It’s official: graduation no longer requires tickets

FAMU updates website for ticket requirements. Photo Courtesy of FAMU website.

After six weeks of waiting, Florida A&M University rejoiced after hearing the eight ticket restriction for guests wanting to attend the spring 2022 commencement ceremony was officially removed yesterday.

Senate Government Association President Carrington Whigham pushed for the removal of tickets, and the decision was approved by several school officials.

“The student body was literally texting me everyday and calling me, so I said let me do something about it,” said Whigham.

Whigham confirmed the new requirements for graduation, taking to her Instagram story last night with an updated picture from the website saying, “Ask and you shall receive.”

“The student body was literally texting me everyday and calling me, so I said let me do something about it,” said Whigham.

Tickets for guests were originally put in place as a COVID-19 precaution to limit contact and allow for social distancing measures. The new directive is a major step for the university towards returning to a post-COVID campus.

Earlier this semester, fourth-year senator Zion Lampley introduced bill SR22SP-005 aimed at raising the number of tickets allowed to graduates.

Senators ended up agreeing the ticket requirement should be removed altogether, saying the mandate was now hypocritical for the university after throwing several activities, including football games and a homecoming concert, without any limitations for attendance.

Though Lampley’s bill was passed with the revision of ending the ticket requirement entirely, giving students some hope, the ticket requirement remained in place for over a month and that hope dwindled.

Graduating seniors at the university have complained about the eight guest limit all semester, saying it is unfair to limit how many loved ones should be allowed to take part in the celebratory event.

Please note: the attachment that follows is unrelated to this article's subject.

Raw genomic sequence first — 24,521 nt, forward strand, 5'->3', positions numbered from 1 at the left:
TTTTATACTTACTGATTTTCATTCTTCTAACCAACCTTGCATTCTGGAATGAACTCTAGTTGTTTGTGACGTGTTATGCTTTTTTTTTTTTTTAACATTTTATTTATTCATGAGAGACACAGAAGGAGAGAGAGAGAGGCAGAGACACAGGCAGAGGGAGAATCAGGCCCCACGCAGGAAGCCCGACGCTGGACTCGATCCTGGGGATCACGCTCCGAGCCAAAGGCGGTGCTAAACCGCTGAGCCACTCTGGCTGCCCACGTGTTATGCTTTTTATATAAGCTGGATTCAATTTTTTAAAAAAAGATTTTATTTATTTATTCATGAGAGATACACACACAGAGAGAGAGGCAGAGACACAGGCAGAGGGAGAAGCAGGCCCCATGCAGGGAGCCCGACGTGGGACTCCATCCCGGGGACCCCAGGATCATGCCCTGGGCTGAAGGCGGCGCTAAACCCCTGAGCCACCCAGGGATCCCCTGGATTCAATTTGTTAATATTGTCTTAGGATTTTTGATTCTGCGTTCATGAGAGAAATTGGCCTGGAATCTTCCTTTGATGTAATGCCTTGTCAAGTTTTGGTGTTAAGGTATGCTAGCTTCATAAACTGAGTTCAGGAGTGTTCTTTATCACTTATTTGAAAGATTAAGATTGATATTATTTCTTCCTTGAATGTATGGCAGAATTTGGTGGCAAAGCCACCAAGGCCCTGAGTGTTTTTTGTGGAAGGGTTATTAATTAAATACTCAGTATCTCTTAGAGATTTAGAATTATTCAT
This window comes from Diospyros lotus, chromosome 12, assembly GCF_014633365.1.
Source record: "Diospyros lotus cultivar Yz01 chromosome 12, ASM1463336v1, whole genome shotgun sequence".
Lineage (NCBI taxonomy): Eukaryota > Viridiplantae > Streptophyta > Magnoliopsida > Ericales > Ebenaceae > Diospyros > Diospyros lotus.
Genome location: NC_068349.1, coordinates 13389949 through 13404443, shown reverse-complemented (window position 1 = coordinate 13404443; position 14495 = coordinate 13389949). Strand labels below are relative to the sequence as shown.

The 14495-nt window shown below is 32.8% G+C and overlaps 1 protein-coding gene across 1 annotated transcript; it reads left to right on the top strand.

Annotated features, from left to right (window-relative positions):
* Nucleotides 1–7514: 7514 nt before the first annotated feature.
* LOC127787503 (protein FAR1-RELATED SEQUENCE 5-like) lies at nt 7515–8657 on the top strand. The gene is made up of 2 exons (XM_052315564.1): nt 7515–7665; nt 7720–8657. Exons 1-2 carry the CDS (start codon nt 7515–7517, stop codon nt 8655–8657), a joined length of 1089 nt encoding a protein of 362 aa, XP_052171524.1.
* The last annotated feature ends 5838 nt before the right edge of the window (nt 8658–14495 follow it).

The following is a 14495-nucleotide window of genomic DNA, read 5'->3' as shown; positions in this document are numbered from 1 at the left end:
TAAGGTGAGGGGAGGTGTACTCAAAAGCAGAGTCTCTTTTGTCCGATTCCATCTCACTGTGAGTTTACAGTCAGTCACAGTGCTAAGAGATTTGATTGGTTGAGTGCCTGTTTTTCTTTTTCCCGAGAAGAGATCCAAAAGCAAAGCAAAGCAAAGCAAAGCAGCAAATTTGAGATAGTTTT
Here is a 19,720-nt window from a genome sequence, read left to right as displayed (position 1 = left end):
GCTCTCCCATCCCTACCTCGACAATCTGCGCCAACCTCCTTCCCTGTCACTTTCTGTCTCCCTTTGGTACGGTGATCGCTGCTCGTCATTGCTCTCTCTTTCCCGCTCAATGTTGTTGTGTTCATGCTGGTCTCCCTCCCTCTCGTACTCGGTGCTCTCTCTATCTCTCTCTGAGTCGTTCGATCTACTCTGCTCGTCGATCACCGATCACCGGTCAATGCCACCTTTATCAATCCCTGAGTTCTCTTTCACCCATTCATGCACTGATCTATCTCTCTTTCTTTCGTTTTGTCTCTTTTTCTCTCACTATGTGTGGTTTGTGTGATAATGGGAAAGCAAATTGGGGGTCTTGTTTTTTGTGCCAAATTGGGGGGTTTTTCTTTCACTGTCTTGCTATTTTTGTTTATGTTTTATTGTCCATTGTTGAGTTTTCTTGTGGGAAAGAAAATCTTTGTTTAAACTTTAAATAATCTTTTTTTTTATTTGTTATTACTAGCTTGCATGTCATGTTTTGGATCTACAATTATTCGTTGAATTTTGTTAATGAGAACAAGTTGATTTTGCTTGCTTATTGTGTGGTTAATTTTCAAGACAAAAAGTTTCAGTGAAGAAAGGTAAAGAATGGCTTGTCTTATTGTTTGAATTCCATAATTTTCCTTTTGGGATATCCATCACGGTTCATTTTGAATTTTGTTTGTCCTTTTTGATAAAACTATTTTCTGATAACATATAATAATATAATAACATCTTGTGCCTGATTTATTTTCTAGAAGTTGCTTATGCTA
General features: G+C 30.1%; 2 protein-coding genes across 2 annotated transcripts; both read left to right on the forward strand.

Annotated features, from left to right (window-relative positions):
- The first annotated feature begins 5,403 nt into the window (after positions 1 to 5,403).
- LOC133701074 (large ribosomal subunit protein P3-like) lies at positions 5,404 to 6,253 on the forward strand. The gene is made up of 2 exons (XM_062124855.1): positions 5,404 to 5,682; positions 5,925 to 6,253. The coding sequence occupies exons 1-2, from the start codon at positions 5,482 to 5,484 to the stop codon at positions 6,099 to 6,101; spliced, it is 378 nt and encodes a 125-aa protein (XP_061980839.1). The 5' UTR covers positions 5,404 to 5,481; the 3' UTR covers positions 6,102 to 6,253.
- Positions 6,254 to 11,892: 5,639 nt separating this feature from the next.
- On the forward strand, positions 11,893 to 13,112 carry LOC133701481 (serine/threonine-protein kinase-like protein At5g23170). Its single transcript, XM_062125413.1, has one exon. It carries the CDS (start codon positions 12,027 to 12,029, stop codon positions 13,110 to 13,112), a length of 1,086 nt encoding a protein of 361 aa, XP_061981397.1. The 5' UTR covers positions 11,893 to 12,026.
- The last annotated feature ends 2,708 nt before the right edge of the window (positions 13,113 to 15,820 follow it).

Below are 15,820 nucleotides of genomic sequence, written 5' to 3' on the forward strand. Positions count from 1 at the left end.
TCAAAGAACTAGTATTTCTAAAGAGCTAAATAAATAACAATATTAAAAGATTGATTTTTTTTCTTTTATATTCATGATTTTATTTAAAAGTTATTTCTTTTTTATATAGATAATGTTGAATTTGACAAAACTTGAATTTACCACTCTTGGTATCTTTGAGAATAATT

“If FAMU can allow over 31 thousand people to the game, then they should allow us to invite more people for graduation,” said FAMU senior Kenton Elliot on Twitter.

Many students signed a petition against the ticket rule and some even went as far as planning a boycott against the ceremony to communicate their frustration with other campus events, such as the recent Be Out Day and spring preview activities, being allowed without capacity restrictions.

With the lifted mandate, any family or friend — from any place — looking to attend and support a graduate will be allowed to take part in commencement ceremonies.

Director of Student Health Services Tanya Tatum said though transmission rates have declined in the area, COVID-19 is still spreading and families traveling for graduation should take measures to stay safe.

“There isn’t a specific guidance for wearing masks unless you’re immunocompromised or have some other condition that puts you at higher risk, but honestly that might change in three weeks or four weeks,” Tatum said. “We are seeing an increase in the number of cases for the new subvariant of omicron, the BA.2 variant, so it’s kind of a wait and see situation.”

The Centers for Disease Control recommends vaccinations as the best preventative measure against COVID-19 variants and suggests masks be worn inside by anyone two years or older that lives in a community with a high COVID-19 community level.

FAMU offers free testing, vaccinations and booster shots on campus by appointment at a site behind the intramural fields, located behind the Hansel Tookes Recreation Center.

FAMU spring commencement ceremonies will be held Fri, April 29 at 6 p.m. and Sat, April 30 at 9 a.m. For more information about graduation requirements, please visit

To learn more about recent COVID-19 data and trends in your area, visit